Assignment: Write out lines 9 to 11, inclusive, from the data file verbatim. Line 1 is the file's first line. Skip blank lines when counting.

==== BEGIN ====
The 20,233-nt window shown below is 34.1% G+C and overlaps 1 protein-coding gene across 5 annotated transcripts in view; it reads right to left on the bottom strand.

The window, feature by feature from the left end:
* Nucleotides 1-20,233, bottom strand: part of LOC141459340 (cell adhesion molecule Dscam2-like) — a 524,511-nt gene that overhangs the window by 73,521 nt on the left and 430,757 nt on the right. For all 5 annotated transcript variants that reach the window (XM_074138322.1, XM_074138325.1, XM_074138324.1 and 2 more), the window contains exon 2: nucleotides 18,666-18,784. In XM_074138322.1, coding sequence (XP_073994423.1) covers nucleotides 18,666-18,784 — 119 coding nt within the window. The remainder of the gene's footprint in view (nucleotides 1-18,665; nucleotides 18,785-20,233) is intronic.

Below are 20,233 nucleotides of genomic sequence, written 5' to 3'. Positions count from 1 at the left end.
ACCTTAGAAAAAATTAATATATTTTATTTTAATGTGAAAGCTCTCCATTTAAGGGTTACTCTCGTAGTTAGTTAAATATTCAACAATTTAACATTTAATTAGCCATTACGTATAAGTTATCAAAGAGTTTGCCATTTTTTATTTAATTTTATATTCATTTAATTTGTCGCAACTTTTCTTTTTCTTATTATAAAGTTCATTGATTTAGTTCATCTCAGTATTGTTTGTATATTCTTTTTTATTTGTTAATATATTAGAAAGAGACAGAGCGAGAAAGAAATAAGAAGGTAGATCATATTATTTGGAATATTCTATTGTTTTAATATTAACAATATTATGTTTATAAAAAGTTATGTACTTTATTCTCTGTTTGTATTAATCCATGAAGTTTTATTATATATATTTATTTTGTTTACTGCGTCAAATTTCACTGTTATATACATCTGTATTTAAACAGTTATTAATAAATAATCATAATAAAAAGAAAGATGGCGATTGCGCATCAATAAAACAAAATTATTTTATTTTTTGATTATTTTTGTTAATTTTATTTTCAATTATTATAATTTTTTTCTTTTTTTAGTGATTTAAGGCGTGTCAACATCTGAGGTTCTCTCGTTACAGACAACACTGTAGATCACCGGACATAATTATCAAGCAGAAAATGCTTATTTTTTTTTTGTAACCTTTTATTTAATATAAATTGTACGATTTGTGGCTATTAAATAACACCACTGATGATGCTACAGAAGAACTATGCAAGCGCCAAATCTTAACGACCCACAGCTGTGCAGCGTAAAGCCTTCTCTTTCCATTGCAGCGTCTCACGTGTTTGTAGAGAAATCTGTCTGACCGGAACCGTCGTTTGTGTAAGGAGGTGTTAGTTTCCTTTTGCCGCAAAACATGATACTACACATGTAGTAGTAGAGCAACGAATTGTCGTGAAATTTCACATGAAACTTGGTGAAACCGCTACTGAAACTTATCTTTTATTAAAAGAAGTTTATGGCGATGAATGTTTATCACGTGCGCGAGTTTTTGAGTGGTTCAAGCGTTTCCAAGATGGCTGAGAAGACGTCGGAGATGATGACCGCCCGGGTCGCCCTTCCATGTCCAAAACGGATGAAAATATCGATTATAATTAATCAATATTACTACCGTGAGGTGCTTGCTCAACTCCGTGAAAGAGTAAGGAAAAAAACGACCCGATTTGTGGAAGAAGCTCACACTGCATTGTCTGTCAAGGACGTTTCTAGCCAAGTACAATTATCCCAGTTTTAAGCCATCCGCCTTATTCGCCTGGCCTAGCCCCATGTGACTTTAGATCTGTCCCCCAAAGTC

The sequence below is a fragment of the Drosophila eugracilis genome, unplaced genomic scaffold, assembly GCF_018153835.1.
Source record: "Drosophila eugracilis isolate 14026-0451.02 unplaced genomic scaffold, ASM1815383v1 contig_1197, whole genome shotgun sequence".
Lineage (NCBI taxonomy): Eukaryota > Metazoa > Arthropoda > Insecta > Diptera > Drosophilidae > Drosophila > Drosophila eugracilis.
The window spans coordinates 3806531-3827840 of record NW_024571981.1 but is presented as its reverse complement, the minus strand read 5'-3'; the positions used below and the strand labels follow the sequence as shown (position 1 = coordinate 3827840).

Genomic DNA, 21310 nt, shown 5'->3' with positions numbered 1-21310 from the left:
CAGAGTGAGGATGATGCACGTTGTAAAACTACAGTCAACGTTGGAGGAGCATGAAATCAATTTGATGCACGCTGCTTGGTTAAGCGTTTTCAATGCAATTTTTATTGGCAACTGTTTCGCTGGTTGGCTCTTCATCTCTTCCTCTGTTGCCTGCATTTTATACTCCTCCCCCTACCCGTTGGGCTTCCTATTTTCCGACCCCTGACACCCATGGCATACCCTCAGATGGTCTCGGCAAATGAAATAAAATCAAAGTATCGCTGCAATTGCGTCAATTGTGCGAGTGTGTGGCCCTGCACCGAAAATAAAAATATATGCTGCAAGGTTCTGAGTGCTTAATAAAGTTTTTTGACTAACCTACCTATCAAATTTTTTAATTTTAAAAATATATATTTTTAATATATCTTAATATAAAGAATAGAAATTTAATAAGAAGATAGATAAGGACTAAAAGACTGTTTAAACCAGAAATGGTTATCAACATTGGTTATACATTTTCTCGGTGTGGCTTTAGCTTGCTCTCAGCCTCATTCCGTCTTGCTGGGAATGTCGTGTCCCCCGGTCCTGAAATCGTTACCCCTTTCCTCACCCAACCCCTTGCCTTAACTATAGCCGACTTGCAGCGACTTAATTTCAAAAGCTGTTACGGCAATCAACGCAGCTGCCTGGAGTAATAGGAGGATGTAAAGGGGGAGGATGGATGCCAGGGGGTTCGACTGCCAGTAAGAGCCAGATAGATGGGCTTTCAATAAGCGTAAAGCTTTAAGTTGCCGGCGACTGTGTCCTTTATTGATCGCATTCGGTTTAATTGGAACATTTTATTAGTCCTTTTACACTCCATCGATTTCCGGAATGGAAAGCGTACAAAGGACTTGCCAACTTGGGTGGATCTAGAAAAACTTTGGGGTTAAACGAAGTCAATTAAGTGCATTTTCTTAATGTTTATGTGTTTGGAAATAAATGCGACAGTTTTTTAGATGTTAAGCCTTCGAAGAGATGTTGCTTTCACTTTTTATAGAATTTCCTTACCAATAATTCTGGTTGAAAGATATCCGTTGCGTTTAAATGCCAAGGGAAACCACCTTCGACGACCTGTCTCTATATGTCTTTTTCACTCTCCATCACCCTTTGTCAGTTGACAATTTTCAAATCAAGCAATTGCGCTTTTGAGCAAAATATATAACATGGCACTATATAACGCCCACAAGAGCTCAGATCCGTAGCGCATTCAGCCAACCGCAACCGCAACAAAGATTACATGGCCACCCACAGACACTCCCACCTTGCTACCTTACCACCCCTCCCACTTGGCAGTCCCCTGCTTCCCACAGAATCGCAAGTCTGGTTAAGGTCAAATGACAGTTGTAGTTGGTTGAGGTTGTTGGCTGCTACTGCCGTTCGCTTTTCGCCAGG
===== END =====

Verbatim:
The window spans coordinates 3806531-3827840 of record NW_024571981.1 but is presented as its reverse complement, the minus strand read 5'-3'; the positions used below and the strand labels follow the sequence as shown (position 1 = coordinate 3827840).

Genomic DNA, 21310 nt, shown 5'->3' with positions numbered 1-21310 from the left:
CAGAGTGAGGATGATGCACGTTGTAAAACTACAGTCAACGTTGGAGGAGCATGAAATCAATTTGATGCACGCTGCTTGGTTAAGCGTTTTCAATGCAATTTTTATTGGCAACTGTTTCGCTGGTTGGCTCTTCATCTCTTCCTCTGTTGCCTGCATTTTATACTCCTCCCCCTACCCGTTGGGCTTCCTATTTTCCGACCCCTGACACCCATGGCATACCCTCAGATGGTCTCGGCAAATGAAATAAAATCAAAGTATCGCTGCAATTGCGTCAATTGTGCGAGTGTGTGGCCCTGCACCGAAAATAAAAATATATGCTGCAAGGTTCTGAGTGCTTAATAAAGTTTTTTGACTAACCTACCTATCAAATTTTTTAATTTTAAAAATATATATTTTTAATATATCTTAATATAAAGAATAGAAATTTAATAAGAAGATAGATAAGGACTAAAAGACTGTTTAAACCAGAAATGGTTATCAACATTGGTTATACATTTTCTCGGTGTGGCTTTAGCTTGCTCTCAGCCTCATTCCGTCTTGCTGGGAATGTCGTGTCCCCCGGTCCTGAAATCGTTACCCCTTTCCTCACCCAACCCCTTGCCTTAACTATAGCCGACTTGCAGCGACTTAATTTCAAAAGCTGTTACGGCAATCAACGCAGCTGCCTGGAGTAATAGGAGGATGTAAAGGGGGAGGATGGATGCCAGGGGGTTCGACTGCCAGTAAGAGCCAGATAGATGGGCTTTCAATAAGCGTAAAGCTTTAAGTTGCCGGCGACTGTGTCCTTTATTGATCGCATTCGGTTTAATTGGAACATTTTATTAGTCCTTTTACACTCCATCGATTTCCGGAATGGAAAGCGTACAAAGGACTTGCCAACTTGGGTGGATCTAGAAAAACTTTGGGGTTAAACGAAGTCAATTAAGTGCATTTTCTTAATGTTTATGTGTTTGGAAATAAATGCGACAGTTTTTTAGATGTTAAGCCTTCGAAGAGATGTTGCTTTCACTTTTTATAGAATTTCCTTACCAATAATTCTGGTTGAAAGATATCCGTTGCGTTTAAATGCCAAGGGAAACCACCTTCGACGACCTGTCTCTATATGTCTTTTTCACTCTCCATCACCCTTTGTCAGTTGACAATTTTCAAATCAAGCAATTGCGCTTTTGAGCAAAATATATAACATGGCACTATATAACGCCCACAAGAGCTCAGATCCGTAGCGCATTCAGCCAACCGCAACCGCAACAAAGATTACATGGCCACCCACAGACACTCCCACCTTGCTACCTTACCACCCCTCCCACTTGGCAGTCCCCTGCTTCCCACAGAATCGCAAGTCTGGTTAAGGTCAAATGACAGTTGTAGTTGGTTGAGGTTGTTGGCTGCTACTGCCGTTCGCTTTTCGCCAGG